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Suffolk Center for Speech

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What is Lewy Body Dementia and how can caregivers/professionals help manage its symptoms?

Lewy Body Dementia (LBD) is a type of dementia that refers to both Dementia with Lewy Bodies and Parkinson’s Disease Dementia. LBD is a disease associated with abnormal deposits of a protein called alpha-synuclein in the brain. These deposits, called Lewy bodies, affect chemicals in the brain whose changes, in turn, can lead to problems with thinking, movement, behavior, and mood. Lewy body dementia is one of the most common causes of dementia.

In Dementia with Lewy Bodies, a cognitive decline is apparent before motor symptoms occur. This disease often seems like Alzheimer’s Disease in the beginning, as the disease progresses motor symptoms begin to occur. It typically lasts 5-8 years, with great variability from person to person.

Features:

  • Dementia with progressive cognitive decline
  • Prominent/persistent memory impairment
  • Deficits in attention, executive function, visuospatial abilities
  • REM sleep behavior disorder (acting out dreams, falling out of bed)
  • Fluctuating attention/alertness
  • Detailed visual hallucinations
  • Spontaneous features of Parkinsonism
    • Rigidity, tremor, slow movements, weak voice

Parkinson’s Disease Dementia begins as a movement disorder, and cognitive decline becomes apparent as the disease progresses.

Features:

  • Bradykinesia (slowness of movement)
  • Resting tremor
  • Rigidity
  • Shuffling gait
  • Weak voice
  • Changes in mood and behavior
  • Cognitive decline

General Tips for caregivers/professionals to manage symptoms of LBD:

  • Speak calmly and softly and remember that your loved one isn’t acting this way on purpose. Try not to get upset or take it personally.
  • If your loved one is aggressive or angry, try to give them some space.
  • Validate their feelings and emotions.
  • Distract them in meaningful ways. You know your loved one best, so choose meaningful activities that you know they will enjoy.
  • Avoid quizzing them. This will likely embarrass them if they don’t know the answer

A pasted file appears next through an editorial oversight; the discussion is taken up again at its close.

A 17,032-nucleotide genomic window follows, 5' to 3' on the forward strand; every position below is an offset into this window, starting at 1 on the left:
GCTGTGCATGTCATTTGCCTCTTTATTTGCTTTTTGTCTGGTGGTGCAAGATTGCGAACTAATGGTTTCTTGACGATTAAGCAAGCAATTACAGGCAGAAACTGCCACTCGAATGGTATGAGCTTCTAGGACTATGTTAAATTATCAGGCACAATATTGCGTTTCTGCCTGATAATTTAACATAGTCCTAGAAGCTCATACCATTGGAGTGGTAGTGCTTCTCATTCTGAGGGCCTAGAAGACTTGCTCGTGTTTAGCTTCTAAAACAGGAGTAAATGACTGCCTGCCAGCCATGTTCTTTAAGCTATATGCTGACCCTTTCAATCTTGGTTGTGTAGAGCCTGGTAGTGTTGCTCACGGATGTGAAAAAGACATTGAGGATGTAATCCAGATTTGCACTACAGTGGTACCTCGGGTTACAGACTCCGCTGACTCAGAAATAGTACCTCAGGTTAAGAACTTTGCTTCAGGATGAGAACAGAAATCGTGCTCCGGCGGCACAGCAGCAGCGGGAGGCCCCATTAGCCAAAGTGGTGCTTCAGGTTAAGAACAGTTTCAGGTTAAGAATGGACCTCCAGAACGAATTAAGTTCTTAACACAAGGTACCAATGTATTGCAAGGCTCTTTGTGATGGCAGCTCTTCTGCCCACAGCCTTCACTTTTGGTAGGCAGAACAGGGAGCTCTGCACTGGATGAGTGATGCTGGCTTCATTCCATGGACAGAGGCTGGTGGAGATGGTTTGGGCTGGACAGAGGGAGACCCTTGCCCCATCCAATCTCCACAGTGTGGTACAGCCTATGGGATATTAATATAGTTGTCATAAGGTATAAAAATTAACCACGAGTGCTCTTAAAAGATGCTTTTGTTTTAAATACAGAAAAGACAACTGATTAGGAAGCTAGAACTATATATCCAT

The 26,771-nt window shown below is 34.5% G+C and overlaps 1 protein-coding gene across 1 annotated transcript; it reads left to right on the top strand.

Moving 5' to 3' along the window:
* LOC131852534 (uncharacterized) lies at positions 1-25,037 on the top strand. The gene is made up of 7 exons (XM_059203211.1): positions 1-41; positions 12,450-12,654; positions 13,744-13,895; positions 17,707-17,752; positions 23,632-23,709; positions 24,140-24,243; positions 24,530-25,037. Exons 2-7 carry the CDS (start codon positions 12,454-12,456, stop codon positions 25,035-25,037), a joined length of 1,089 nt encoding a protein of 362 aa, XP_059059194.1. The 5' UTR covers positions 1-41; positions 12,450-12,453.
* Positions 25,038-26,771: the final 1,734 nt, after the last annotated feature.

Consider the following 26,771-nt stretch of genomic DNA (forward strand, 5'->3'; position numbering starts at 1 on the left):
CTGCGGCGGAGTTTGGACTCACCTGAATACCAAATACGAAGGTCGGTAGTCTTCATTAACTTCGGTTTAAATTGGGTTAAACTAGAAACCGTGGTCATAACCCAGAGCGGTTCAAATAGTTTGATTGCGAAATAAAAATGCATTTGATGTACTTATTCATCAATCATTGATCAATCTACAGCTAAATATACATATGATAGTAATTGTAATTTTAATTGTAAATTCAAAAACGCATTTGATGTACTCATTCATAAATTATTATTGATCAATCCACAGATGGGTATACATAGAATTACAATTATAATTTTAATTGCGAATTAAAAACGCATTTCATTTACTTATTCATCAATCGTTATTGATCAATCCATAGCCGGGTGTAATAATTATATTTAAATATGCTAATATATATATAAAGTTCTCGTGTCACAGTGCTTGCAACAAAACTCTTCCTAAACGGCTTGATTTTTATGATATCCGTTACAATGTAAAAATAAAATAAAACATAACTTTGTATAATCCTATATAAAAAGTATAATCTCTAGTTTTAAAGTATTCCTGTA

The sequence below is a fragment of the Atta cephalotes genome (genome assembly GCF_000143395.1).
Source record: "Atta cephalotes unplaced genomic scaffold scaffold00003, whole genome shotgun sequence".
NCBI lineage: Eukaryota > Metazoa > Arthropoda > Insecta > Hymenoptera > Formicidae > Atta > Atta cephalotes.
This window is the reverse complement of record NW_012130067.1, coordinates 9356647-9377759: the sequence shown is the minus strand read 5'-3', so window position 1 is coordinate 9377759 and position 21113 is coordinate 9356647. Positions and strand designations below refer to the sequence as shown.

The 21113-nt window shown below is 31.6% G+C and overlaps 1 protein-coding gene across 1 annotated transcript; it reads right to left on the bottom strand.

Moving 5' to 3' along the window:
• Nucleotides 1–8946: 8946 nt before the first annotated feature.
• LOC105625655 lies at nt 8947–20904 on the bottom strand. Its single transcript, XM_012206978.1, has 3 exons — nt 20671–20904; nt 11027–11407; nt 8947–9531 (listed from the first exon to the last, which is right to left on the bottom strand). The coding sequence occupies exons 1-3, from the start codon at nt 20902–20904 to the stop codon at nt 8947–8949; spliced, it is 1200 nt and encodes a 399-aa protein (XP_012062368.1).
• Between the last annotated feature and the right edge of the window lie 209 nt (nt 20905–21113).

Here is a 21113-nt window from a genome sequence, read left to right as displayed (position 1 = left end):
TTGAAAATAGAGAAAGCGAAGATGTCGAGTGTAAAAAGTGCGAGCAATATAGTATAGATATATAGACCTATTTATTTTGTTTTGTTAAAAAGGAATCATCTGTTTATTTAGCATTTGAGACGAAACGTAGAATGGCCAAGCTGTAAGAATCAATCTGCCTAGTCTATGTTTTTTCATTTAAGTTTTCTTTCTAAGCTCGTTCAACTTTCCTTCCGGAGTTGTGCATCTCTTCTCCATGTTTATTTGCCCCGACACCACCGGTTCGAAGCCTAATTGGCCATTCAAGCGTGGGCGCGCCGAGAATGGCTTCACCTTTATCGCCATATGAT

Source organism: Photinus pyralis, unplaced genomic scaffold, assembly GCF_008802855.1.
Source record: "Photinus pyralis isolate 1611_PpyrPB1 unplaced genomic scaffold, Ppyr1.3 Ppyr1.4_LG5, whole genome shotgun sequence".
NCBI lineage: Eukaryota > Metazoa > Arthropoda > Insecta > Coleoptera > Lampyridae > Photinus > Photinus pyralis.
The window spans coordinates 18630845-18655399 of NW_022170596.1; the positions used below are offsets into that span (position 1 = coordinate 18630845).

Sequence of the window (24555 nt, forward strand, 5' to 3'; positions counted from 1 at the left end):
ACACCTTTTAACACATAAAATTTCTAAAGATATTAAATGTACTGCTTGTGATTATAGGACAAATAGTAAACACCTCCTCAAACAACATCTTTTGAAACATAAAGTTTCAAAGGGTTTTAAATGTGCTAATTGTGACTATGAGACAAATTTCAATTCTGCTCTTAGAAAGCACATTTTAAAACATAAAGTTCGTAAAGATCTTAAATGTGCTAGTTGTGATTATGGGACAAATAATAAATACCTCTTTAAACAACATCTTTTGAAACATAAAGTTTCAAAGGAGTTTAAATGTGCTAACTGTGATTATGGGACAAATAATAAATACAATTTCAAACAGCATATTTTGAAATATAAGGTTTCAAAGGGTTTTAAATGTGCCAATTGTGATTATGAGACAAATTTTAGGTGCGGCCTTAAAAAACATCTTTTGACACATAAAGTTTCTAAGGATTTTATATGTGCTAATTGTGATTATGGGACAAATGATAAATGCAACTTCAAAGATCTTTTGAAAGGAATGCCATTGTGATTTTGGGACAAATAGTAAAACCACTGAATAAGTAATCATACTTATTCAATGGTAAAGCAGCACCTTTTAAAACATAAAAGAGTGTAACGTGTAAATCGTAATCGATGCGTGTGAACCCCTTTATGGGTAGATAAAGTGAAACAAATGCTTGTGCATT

• Simplify your language. For example, use less idioms, abstract concepts or phrases that might be confusing
  • Reduce other noises (such as a radio or tv) while talking. This could be distracting for them or lead them to think there are people in the next room.
  • Although your loved one might be changing, routines do not have to change. Try to keep similar routines such as; hygiene routines, mealtime routines and household chores. However, be sure to reexamine routines often as modifications may be necessary.
  • Exercise is very important for your loved one. Staying active can improve their strength, cardiovascular health, energy, circulation, stamina, mood and sleep. It will also help maintain flexibility and balance which may also reduce the risk of falls. If exercise becomes a familiar activity, it can become very calming as well.

Tips to reduce or manage your loved one’s tendency to wander: 

  • Your loved one may be wandering to express that he/she needs something. Therefore, make sure your loved one is getting all of his/her’s needs met.
  • Make sure your home is safe in case of wandering during the dark or at night. You can post signs that say “Bathroom,” “Bedroom” and “Kitchen” on the doors in your home. This will help them remember where they are and where they are going.
  • Keep car keys out of sight so that the wandering doesnt turn into driving.

https://www.lbda.org/

– Mara H.

by Suffolk Center for Speech | with 0 Comments

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